Lay out the towel after it’s soaked and wrung, pouring out a heavy amount of salt. Sprinkle the salt with recommended spices and roll the beef tenderloin to make sure each side picks up some of those flavors. Put some of the salt on the top of the beef, and carefully roll to make sure it’s evenly coated. Tie up the ends of the towel to form a knot, you may also use butcher’s twine if the towel is not large enough.

Cook for 9 minutes on each side, directly on the coals.

Cooking the Lomo Al Trapo

Take your carefully wrapped beef present and throw it in. Well, be gentle. Knot-side up at first, which helps build that salt crust on the bottom as it’s a slightly thinner barrier of cloth.

You will cook it for 9 minutes, flip, wait another 9 minutes and check the temperature with a probe.

You honestly don’t need to use a probe, but for the picky grillers (like myself) I want to make sure it’s at medium-rare if possible. Carefully insert the probe through the salt crust towards the middle of the beef and check the temperature. Don’t make a second hole if you need to verify more than once.

When the beef is ready transfer the lomo al trapo to a metal platter to rest. I’ve watched people burn their countertops and wooden cutting boards, not thinking about the fact that there are hot embers stuck to the cloth. The beef only needs to rest for a couple of minutes in the salt crust, otherwise, it will continue to cook.

In the moment of truth, you need to crack the charred towel and salt crust to reveal the steaming beef tenderloin. Wipe the sweat off your brow, and take a generous sip of wine. It’s time to eat.

YouTube video

Frequently Asked Questions

How hot does the fire need to be?

You should have glowing embers, not flames. Light your charcoal in a chimney starter and spread out the coals into an even bed for the towel to sit on. Make sure you have plenty of charcoal, replenish as needed.

Do I have to use beef tenderloin?

I’ve only used it, and that’s the traditional way. I plan to experiment with venison, lamb, and even a pork loin. Don’t be afraid to try, just trust the process and check your temperatures.

Are there other substitutes for alcohol?

The Colombians use water as well, but if you’re looking for some flavors I would recommend trying coffee or beef stock.

Is this incredibly salty?

It’s not overwhelming. Make sure you brush off the salt carefully before you slice into it, and serve with some acidic foods such as salsas. The flavors will brighten the beef.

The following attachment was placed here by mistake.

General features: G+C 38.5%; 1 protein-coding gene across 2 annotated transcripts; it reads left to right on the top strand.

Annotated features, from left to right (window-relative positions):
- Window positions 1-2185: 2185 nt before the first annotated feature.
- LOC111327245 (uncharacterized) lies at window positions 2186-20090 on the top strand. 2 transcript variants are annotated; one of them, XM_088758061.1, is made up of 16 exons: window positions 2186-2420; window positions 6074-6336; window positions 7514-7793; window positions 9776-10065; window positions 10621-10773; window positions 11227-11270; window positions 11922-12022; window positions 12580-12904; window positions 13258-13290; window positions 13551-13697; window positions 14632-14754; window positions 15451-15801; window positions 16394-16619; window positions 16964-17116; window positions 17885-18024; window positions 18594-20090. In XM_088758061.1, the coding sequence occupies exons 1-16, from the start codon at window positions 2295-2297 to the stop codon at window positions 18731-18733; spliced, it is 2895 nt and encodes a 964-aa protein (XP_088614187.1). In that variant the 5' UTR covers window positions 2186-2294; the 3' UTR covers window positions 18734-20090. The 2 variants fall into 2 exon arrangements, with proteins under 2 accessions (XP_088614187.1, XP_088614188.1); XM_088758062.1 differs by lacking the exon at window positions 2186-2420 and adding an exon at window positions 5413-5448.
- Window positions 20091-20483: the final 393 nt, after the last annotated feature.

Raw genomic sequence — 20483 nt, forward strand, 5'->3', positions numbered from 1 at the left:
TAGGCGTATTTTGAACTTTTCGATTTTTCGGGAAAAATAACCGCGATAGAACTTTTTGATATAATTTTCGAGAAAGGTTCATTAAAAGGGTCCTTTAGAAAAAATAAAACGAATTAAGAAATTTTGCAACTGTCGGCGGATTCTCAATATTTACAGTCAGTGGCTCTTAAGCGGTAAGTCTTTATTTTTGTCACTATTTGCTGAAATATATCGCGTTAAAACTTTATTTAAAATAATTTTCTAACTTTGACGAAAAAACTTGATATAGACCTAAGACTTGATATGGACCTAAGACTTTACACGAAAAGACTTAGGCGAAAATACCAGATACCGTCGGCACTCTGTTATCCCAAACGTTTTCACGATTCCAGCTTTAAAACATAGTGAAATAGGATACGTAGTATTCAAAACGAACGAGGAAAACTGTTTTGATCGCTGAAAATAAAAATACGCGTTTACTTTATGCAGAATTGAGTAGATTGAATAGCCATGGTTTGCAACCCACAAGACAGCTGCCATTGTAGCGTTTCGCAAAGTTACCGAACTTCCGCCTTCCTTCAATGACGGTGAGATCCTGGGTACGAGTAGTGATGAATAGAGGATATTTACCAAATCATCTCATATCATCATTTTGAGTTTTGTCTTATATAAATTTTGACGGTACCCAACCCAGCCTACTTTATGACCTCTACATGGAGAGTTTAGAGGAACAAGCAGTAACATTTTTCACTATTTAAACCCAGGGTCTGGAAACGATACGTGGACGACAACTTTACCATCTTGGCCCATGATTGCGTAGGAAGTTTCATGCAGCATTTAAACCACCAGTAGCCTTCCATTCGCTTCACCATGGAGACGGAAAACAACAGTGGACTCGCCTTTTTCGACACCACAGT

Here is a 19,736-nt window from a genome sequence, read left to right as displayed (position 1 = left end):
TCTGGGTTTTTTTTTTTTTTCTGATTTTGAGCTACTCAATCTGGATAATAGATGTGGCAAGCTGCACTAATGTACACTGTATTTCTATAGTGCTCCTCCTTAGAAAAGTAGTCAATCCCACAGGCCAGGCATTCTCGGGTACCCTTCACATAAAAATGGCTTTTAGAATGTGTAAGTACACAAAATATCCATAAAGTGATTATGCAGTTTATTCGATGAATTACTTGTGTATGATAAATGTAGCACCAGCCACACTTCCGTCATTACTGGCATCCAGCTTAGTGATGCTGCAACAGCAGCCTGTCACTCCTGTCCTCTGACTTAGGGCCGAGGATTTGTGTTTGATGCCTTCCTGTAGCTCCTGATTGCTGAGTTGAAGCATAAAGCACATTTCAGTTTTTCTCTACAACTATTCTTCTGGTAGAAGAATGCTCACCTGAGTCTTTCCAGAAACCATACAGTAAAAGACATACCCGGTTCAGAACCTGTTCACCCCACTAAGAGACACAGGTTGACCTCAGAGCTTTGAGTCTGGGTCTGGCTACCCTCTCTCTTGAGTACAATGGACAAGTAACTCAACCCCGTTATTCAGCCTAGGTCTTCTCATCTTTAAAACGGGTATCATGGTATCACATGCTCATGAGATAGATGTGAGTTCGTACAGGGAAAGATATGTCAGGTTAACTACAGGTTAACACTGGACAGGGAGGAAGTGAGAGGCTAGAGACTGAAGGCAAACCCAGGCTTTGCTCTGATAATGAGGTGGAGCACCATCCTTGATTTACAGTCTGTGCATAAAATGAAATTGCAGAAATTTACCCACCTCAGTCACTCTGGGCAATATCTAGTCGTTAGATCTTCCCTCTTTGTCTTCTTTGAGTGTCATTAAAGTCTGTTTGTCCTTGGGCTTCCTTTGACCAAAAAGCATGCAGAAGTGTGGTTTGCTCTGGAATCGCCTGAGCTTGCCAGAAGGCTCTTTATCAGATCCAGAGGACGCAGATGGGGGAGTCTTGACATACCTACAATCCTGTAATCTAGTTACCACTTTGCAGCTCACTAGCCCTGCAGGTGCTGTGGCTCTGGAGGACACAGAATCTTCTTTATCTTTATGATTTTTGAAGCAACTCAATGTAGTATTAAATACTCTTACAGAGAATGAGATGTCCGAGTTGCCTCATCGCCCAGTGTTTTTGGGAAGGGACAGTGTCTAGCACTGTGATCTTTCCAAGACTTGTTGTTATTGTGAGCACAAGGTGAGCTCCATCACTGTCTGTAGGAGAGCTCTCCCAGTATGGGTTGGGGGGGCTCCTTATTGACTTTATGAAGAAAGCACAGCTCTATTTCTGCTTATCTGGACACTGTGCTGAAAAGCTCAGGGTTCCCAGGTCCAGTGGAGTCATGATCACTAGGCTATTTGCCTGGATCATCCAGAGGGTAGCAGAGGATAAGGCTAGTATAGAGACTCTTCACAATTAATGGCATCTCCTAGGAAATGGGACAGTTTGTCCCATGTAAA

Crack open the shell of the lomo al trapo and have fun.
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lomo al trapo, sliced and ready to serve

Lomo Al Trapo: Colombian Salt-Crusted Beef

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The Lomo Al Trapo is a show-stopping Colombian dish. A wine-soaked cloth covers this salt-crusted beef tenderloin, charred in the flames. 

  • Total Time: 50
  • Yield: 68 people 1x


  • 1 1/2 to 2 pounds beef tenderloin
  • 2 cups kosher salt, more as needed
  • 1 tbsp fresh thyme
  • 1 tbsp chile powder
  • 1 tbsp Mexican oregano


  • 1 cotton cloth towel, about 16” x 16″
  • 1 cup red wine
  • (optional) butcher’s twine


  1. Place the towel in a small bowl and pour the wine over it, allowing it to soak for 20-30 minutes. You may need to stir it around a bit.

  2. Preheat the charcoal grill for high heat, removing the grates. We will be cooking directly in the coals. Lump charcoal or briquettes will work best.

  3. Squeeze out the excess wine from the towel gently, and place the towel on a large cutting board. Open it up into a diamond shape so a corner faces you. Pour out the salt across the towel into a thick layer, going from the left to the right side. Sprinkle the spices all over the salt.

  4. Prepare the beef when you’re ready to grill, not ahead of time. Roll the beef tenderloin in the spices, and place it in the middle of the salt. The tenderloin should sit parallel to your shoulders, with a corner of the towel pointing to you. Roll the cloth and salt, starting from the far end of the cloth, creating a compact roll. Take the points of the cloth at each end of the cylinder and tie them together on the top of the towel. Use butchers twine as needed if your towel is not able to be tied.

  5. Rake the charcoal into an even layer at the bottom of the grill. Lay the wrapped tenderloin directly onto the coals with the knot side up. Do not disturb it for exactly 9 minutes. Carefully flip it, cooking for another 9 minutes – or until you are within 5 degrees of desired temperature. The cloth will likely burn up, this is typical.

  6. Transfer the salted beef to a metal platter or baking sheet and allow it to rest for 2 minutes. Using the back of a chefs knife, hit the salt crust to crack it open. Remove the tenderloin and brush off excess salt, slicing it on a cutting board immediately.


When the beef is ready transfer the lomo al trapo to a metal platter to rest, you don’t want to melt or burn your cutting board.

  • Author: Brad Prose
  • Prep Time: 30
  • Cook Time: 20
  • Category: Beef
  • Method: Grilling
  • Cuisine: Colombian